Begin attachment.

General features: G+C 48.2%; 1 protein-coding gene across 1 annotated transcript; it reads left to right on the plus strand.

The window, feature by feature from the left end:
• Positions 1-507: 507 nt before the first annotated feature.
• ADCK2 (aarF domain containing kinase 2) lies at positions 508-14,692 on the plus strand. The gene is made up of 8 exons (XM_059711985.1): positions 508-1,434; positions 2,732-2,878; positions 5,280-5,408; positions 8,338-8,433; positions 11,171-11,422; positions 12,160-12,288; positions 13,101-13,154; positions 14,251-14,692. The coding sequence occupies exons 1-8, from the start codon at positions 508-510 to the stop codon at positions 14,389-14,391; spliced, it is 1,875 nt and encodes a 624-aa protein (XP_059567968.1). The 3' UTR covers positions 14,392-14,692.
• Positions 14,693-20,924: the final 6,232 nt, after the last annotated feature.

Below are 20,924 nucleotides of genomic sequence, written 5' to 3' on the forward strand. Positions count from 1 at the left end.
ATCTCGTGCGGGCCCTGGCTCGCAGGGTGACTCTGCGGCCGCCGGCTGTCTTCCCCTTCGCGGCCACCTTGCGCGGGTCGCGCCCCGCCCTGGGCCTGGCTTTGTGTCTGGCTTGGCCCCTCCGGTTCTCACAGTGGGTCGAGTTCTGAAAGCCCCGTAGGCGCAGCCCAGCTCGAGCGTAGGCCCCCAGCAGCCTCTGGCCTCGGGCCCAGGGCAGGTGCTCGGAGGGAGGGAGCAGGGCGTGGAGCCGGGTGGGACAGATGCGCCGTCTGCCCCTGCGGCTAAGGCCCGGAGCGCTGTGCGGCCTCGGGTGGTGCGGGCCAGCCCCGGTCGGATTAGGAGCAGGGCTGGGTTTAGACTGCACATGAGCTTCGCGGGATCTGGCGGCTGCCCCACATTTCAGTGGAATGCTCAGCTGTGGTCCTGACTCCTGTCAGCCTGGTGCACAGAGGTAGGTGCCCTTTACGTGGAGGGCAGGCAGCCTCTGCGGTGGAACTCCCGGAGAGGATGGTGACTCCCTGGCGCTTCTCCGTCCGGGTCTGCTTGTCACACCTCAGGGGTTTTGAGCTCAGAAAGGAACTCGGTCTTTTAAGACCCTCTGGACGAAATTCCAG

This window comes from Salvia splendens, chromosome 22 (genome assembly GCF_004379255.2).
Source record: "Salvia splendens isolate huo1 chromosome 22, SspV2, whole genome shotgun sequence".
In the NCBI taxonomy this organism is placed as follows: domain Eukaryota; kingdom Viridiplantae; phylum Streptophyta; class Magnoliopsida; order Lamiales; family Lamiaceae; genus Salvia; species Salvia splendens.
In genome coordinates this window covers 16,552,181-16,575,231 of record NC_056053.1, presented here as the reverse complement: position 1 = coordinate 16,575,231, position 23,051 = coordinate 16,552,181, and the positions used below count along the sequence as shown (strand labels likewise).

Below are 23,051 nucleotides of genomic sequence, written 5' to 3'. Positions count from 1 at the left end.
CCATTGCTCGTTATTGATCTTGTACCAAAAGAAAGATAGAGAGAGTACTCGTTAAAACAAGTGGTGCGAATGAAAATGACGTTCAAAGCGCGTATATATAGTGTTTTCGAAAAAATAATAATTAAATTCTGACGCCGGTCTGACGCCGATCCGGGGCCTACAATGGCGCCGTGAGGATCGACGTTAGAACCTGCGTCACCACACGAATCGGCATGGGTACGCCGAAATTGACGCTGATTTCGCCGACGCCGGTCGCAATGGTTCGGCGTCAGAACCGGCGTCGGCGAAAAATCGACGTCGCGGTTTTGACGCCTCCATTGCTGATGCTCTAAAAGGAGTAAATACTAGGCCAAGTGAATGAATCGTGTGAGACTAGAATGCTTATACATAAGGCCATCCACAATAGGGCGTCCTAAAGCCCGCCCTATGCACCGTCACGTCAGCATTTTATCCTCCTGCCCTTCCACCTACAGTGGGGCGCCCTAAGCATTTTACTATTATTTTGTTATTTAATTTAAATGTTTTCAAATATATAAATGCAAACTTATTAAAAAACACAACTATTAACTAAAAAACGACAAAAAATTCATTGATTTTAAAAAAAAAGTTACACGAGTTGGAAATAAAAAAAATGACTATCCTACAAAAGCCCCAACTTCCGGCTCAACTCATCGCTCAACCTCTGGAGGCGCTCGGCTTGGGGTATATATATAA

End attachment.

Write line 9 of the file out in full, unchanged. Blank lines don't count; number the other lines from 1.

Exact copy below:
Source record: "Salvia splendens isolate huo1 chromosome 22, SspV2, whole genome shotgun sequence".